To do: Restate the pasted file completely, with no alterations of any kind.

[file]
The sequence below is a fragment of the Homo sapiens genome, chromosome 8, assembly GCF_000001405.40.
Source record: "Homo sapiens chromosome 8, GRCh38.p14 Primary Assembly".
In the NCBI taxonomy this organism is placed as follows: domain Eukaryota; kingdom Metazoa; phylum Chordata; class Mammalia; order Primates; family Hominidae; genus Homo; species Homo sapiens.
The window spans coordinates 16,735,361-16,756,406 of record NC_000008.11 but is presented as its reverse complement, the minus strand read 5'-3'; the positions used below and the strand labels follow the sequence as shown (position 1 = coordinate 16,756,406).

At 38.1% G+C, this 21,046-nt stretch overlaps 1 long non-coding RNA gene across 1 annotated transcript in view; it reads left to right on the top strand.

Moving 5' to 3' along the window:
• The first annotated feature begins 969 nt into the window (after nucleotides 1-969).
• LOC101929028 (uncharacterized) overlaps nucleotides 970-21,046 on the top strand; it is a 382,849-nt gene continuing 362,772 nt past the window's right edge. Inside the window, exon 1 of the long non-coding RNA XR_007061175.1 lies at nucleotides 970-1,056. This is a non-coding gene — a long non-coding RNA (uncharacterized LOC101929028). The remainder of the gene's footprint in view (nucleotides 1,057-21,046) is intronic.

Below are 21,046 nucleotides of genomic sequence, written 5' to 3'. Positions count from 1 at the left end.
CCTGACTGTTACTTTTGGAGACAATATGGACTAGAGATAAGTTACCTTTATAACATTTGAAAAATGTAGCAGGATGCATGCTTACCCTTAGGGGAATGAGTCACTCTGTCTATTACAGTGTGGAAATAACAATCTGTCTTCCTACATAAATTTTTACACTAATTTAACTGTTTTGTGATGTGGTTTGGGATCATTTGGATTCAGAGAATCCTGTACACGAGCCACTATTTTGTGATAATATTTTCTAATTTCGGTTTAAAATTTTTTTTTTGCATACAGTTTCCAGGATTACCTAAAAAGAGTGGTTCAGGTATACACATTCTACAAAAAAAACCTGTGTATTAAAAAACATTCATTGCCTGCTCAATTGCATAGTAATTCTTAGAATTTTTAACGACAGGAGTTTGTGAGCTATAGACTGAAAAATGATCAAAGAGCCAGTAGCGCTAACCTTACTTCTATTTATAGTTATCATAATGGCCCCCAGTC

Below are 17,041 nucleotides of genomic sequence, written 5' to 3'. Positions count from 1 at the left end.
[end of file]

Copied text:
The sequence below is a fragment of the Homo sapiens genome, chromosome 8, assembly GCF_000001405.40.
Source record: "Homo sapiens chromosome 8, GRCh38.p14 Primary Assembly".
In the NCBI taxonomy this organism is placed as follows: domain Eukaryota; kingdom Metazoa; phylum Chordata; class Mammalia; order Primates; family Hominidae; genus Homo; species Homo sapiens.
The window spans coordinates 16,735,361-16,756,406 of record NC_000008.11 but is presented as its reverse complement, the minus strand read 5'-3'; the positions used below and the strand labels follow the sequence as shown (position 1 = coordinate 16,756,406).

At 38.1% G+C, this 21,046-nt stretch overlaps 1 long non-coding RNA gene across 1 annotated transcript in view; it reads left to right on the top strand.

Moving 5' to 3' along the window:
• The first annotated feature begins 969 nt into the window (after nucleotides 1-969).
• LOC101929028 (uncharacterized) overlaps nucleotides 970-21,046 on the top strand; it is a 382,849-nt gene continuing 362,772 nt past the window's right edge. Inside the window, exon 1 of the long non-coding RNA XR_007061175.1 lies at nucleotides 970-1,056. This is a non-coding gene — a long non-coding RNA (uncharacterized LOC101929028). The remainder of the gene's footprint in view (nucleotides 1,057-21,046) is intronic.

Below are 21,046 nucleotides of genomic sequence, written 5' to 3'. Positions count from 1 at the left end.
CCTGACTGTTACTTTTGGAGACAATATGGACTAGAGATAAGTTACCTTTATAACATTTGAAAAATGTAGCAGGATGCATGCTTACCCTTAGGGGAATGAGTCACTCTGTCTATTACAGTGTGGAAATAACAATCTGTCTTCCTACATAAATTTTTACACTAATTTAACTGTTTTGTGATGTGGTTTGGGATCATTTGGATTCAGAGAATCCTGTACACGAGCCACTATTTTGTGATAATATTTTCTAATTTCGGTTTAAAATTTTTTTTTTGCATACAGTTTCCAGGATTACCTAAAAAGAGTGGTTCAGGTATACACATTCTACAAAAAAAACCTGTGTATTAAAAAACATTCATTGCCTGCTCAATTGCATAGTAATTCTTAGAATTTTTAACGACAGGAGTTTGTGAGCTATAGACTGAAAAATGATCAAAGAGCCAGTAGCGCTAACCTTACTTCTATTTATAGTTATCATAATGGCCCCCAGTC

Below are 17,041 nucleotides of genomic sequence, written 5' to 3'. Positions count from 1 at the left end.